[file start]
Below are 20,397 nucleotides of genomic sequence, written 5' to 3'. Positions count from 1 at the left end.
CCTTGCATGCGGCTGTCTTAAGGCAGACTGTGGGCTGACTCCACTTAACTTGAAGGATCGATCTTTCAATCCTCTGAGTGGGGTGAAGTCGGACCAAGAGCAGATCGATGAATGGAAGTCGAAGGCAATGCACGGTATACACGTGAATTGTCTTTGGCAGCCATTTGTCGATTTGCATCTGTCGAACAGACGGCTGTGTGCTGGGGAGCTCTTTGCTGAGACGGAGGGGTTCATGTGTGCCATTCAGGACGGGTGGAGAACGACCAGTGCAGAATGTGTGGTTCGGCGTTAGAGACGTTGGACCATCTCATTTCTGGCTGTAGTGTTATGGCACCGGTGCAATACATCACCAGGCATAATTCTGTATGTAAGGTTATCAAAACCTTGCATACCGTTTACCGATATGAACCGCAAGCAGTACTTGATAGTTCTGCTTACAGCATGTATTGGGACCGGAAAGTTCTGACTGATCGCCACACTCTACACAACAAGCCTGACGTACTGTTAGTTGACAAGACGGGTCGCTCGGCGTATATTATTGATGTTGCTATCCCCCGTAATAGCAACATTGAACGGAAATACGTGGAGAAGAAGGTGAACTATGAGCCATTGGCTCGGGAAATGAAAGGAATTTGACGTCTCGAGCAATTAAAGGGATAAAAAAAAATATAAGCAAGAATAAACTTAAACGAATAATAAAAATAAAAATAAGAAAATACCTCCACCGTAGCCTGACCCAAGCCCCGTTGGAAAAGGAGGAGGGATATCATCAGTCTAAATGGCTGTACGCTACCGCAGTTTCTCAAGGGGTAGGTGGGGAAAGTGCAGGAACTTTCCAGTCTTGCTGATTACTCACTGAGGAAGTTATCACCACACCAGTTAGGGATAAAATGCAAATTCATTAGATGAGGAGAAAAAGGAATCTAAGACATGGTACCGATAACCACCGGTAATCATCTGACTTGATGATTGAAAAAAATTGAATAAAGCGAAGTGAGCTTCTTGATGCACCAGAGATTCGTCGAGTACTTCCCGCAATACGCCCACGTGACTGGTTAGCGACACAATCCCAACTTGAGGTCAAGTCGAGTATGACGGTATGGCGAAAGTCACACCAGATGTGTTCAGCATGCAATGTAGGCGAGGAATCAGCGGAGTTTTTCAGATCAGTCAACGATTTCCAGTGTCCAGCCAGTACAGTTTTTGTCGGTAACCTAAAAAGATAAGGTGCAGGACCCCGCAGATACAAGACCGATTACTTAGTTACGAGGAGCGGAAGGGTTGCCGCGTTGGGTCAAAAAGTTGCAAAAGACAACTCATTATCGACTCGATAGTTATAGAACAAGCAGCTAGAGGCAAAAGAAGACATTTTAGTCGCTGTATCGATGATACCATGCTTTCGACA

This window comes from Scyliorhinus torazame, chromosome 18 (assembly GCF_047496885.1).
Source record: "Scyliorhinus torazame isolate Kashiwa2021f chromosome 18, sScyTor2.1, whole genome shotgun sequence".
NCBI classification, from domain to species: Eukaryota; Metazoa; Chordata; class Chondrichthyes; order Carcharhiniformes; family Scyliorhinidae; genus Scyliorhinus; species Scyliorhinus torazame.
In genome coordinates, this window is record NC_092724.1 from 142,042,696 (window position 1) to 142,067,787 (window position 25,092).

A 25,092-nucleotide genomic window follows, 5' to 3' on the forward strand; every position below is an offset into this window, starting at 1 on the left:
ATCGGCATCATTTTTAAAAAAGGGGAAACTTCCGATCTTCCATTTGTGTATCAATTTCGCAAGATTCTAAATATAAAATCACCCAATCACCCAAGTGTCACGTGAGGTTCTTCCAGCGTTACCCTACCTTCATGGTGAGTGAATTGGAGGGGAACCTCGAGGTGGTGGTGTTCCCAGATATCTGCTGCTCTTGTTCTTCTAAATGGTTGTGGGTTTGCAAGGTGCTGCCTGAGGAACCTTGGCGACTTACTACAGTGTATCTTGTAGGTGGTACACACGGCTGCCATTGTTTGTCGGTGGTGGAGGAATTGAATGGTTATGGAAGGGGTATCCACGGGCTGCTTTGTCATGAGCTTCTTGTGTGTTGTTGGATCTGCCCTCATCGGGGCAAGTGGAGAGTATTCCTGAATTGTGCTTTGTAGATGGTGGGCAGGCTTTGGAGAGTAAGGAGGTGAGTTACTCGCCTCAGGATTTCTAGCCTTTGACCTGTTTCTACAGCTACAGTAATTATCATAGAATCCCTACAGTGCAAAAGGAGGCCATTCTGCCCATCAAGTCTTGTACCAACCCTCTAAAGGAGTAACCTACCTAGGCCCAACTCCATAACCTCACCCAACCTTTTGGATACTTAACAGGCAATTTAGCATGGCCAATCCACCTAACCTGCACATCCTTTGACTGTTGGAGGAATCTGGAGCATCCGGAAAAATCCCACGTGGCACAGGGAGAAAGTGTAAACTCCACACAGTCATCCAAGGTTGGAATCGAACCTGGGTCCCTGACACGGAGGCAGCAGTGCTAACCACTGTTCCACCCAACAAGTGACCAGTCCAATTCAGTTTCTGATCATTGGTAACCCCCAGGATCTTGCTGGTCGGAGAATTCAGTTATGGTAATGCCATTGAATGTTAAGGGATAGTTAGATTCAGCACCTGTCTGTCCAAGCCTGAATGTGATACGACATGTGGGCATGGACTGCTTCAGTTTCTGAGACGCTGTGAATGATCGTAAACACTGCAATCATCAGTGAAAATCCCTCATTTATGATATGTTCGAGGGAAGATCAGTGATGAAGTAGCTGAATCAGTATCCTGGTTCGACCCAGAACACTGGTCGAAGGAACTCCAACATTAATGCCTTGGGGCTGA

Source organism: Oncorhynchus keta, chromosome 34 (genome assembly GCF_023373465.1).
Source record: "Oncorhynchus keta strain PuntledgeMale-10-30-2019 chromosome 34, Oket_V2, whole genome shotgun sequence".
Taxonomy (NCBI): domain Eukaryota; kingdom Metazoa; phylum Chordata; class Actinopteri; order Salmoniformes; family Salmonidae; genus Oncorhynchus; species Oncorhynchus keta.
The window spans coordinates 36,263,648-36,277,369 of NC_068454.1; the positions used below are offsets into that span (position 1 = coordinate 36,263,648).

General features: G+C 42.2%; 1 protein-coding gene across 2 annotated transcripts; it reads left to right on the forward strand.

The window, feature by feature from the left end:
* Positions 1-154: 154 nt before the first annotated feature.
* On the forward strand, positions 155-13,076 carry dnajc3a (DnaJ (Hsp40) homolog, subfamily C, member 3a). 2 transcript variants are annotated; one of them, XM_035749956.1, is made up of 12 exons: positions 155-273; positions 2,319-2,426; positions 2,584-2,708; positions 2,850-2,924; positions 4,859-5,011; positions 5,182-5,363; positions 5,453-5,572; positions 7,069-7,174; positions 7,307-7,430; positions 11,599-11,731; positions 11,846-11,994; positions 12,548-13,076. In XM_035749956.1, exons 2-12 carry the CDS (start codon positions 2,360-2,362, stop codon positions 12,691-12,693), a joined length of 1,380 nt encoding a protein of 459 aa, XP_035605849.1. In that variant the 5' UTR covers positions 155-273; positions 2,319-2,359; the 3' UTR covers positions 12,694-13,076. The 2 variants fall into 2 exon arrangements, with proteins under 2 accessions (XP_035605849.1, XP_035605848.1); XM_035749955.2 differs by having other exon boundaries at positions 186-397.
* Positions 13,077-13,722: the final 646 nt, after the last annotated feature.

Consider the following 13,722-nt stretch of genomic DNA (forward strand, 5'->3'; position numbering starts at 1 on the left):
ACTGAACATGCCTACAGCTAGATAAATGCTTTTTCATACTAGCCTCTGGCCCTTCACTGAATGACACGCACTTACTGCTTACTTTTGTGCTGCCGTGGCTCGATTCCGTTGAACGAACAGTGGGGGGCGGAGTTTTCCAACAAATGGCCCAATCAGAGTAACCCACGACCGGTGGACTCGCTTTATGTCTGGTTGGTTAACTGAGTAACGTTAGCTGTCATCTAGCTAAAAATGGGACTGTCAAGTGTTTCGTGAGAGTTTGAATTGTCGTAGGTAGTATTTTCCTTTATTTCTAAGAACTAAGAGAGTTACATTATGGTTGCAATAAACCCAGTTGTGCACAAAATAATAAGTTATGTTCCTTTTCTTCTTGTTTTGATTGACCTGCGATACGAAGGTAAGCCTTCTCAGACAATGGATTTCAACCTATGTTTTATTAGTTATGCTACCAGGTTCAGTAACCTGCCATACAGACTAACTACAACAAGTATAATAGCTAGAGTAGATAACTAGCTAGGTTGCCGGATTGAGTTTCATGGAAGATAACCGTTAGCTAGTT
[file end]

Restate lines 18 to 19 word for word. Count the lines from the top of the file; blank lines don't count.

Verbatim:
Consider the following 13,722-nt stretch of genomic DNA (forward strand, 5'->3'; position numbering starts at 1 on the left):
ACTGAACATGCCTACAGCTAGATAAATGCTTTTTCATACTAGCCTCTGGCCCTTCACTGAATGACACGCACTTACTGCTTACTTTTGTGCTGCCGTGGCTCGATTCCGTTGAACGAACAGTGGGGGGCGGAGTTTTCCAACAAATGGCCCAATCAGAGTAACCCACGACCGGTGGACTCGCTTTATGTCTGGTTGGTTAACTGAGTAACGTTAGCTGTCATCTAGCTAAAAATGGGACTGTCAAGTGTTTCGTGAGAGTTTGAATTGTCGTAGGTAGTATTTTCCTTTATTTCTAAGAACTAAGAGAGTTACATTATGGTTGCAATAAACCCAGTTGTGCACAAAATAATAAGTTATGTTCCTTTTCTTCTTGTTTTGATTGACCTGCGATACGAAGGTAAGCCTTCTCAGACAATGGATTTCAACCTATGTTTTATTAGTTATGCTACCAGGTTCAGTAACCTGCCATACAGACTAACTACAACAAGTATAATAGCTAGAGTAGATAACTAGCTAGGTTGCCGGATTGAGTTTCATGGAAGATAACCGTTAGCTAGTT